Cubs second baseman Darwin Barney is off to a sensational start in his rookie season and could be on his way to the All-Star Game in July.

Cubs second baseman Darwin Barney is off to a sensational start in his rookie season and could be on his way to the All-Star Game in July.

But Rob Summers, one of Barney's best friends, is having an even better year, and Barney couldn't be happier for him.

Summers, a former teammate of Barney's at Oregon State, was paralyzed from the neck down in a car accident in 2006. But now he's able to stand and move his hips, knees, ankles and toes, thanks to electrical stimulation of his spinal cord after a radical surgical procedure that's being hailed as a breakthrough for paralysis victims.

"He's the first in history to do this," Barney said. "Now he's moving his legs and everything."

The friends grew up near each other in Oregon and played at Oregon State in 2005 and '06, before a hit-and-run accident changed Summers' life. He was told he never would walk again, ending any chance of accomplishing his baseball dreams.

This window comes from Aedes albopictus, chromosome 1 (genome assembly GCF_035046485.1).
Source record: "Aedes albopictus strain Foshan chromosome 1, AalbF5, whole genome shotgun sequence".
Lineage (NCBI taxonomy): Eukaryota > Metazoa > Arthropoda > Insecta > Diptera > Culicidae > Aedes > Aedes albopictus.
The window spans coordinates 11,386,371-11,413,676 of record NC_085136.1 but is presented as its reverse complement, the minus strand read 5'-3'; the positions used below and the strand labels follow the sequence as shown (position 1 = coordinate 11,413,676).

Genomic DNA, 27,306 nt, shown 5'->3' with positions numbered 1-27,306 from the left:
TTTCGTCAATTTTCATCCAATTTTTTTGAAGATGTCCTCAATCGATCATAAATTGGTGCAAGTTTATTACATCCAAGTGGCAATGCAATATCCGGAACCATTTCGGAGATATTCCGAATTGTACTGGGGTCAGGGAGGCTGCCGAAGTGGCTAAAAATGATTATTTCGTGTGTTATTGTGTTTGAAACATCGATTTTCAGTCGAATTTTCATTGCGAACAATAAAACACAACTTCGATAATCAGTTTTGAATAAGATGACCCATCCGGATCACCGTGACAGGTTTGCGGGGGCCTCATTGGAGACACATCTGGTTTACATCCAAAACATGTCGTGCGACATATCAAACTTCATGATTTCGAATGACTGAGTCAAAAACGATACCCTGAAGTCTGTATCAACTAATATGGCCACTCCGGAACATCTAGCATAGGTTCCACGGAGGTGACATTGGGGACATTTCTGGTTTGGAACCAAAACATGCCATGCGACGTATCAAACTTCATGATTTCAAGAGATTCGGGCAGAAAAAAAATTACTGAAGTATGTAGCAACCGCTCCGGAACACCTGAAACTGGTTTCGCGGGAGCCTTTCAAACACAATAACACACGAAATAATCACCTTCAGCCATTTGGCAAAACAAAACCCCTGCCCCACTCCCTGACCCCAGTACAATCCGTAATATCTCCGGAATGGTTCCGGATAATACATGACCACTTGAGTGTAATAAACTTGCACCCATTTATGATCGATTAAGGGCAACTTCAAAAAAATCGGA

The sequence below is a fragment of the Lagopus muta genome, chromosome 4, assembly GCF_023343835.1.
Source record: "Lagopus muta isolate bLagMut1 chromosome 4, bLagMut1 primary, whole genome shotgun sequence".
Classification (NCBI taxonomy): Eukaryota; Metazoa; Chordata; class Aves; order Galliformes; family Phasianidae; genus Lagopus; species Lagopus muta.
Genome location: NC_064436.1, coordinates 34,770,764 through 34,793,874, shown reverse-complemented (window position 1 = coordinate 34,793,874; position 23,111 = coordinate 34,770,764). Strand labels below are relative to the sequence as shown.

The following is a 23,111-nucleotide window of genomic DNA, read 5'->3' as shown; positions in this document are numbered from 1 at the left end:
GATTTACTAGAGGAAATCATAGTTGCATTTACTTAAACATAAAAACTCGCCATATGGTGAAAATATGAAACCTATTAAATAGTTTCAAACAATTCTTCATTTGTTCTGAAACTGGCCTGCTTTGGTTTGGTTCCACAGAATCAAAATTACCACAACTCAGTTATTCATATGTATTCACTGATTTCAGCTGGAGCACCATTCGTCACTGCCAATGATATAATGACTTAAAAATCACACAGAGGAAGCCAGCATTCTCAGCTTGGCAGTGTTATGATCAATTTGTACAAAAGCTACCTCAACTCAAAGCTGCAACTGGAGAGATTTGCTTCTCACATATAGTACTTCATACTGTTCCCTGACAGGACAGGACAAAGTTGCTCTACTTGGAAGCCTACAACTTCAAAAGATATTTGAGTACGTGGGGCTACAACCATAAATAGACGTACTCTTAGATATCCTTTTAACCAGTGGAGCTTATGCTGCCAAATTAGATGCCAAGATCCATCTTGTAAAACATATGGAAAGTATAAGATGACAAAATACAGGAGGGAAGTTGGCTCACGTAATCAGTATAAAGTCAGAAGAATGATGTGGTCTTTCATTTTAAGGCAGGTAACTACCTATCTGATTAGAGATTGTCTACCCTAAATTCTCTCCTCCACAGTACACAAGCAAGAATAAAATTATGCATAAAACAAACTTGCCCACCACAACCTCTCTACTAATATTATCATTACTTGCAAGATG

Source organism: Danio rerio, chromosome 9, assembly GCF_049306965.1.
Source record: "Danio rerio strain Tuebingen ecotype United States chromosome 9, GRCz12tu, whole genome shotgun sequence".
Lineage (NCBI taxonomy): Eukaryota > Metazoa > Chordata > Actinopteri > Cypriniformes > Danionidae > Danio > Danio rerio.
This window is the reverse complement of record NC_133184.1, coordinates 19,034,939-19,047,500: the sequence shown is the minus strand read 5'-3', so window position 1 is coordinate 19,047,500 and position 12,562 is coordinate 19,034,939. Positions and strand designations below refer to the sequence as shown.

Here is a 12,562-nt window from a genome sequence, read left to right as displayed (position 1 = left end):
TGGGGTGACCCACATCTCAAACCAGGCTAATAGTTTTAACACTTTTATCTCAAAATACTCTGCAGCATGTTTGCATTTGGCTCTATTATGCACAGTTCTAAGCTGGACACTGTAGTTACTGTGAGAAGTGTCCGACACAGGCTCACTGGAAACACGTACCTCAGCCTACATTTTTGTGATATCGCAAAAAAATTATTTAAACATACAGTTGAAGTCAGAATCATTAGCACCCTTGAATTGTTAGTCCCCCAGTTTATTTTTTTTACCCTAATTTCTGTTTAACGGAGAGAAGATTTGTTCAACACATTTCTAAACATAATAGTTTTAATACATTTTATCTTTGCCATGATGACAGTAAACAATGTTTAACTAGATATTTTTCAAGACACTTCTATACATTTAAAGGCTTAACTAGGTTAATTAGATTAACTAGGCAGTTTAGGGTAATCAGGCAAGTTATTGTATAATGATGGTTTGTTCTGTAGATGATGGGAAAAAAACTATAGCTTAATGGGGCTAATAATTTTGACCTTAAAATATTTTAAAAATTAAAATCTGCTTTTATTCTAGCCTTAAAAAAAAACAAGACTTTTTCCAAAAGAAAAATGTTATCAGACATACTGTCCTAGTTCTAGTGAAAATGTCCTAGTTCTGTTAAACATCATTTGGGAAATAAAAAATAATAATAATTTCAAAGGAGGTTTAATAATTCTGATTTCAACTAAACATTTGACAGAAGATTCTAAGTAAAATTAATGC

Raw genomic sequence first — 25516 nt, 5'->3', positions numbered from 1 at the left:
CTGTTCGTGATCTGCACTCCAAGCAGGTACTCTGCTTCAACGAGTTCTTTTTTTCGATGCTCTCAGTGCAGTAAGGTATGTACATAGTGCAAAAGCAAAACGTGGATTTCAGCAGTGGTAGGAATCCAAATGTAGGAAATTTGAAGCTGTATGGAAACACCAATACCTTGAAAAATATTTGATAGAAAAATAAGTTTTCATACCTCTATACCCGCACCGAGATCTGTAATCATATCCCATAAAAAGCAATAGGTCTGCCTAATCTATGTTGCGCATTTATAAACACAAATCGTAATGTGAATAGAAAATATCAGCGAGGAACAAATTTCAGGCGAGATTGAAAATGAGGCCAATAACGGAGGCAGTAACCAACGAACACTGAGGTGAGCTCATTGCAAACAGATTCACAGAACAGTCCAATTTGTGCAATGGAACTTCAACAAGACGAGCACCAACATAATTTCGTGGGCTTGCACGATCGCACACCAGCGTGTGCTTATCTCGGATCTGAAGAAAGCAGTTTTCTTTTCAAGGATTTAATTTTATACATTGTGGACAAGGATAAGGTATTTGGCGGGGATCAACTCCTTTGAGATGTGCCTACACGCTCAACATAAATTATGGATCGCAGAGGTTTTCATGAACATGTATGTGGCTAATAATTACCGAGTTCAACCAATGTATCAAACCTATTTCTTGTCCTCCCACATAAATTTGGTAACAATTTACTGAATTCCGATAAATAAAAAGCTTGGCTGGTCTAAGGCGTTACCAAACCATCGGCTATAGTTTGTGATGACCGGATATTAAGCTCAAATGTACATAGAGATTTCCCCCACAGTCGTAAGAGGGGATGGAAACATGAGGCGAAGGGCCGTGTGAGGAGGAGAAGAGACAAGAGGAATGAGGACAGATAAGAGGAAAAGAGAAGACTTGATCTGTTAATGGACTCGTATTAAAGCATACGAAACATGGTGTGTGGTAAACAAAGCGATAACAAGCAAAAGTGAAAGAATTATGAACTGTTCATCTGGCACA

"It was tragic because he was just getting better and better," Barney said. "He worked harder than anyone and definitely would've had a shot playing somewhere."

In the procedure, an electric-nerve stimulator was implanted surgically in Summers' spine. When it's turned on, a panel of electrodes reactivates nerves in the spinal cord, giving Summers the ability to move his muscles. He can stand for four minutes at a time.

Barney got together with Summers during the Cubs' trip to Los Angeles in early May and said he plans to bring him to a game at Wrigley Field.

Barney said he has learned that "life is fragile" and you have to enjoy every day.

"It's crazy how your dreams change," he said. "When he first got hurt, he was like, 'I want to come back and I want to pitch in college again.' Then, four years later, it was like, 'Man, I'd really enjoy (playing) golf.' Now he's thinking, 'I just want to get to where I can go out there and use golf as therapy — stand there and just rotate and hit a golf ball.' His mind is getting better and better."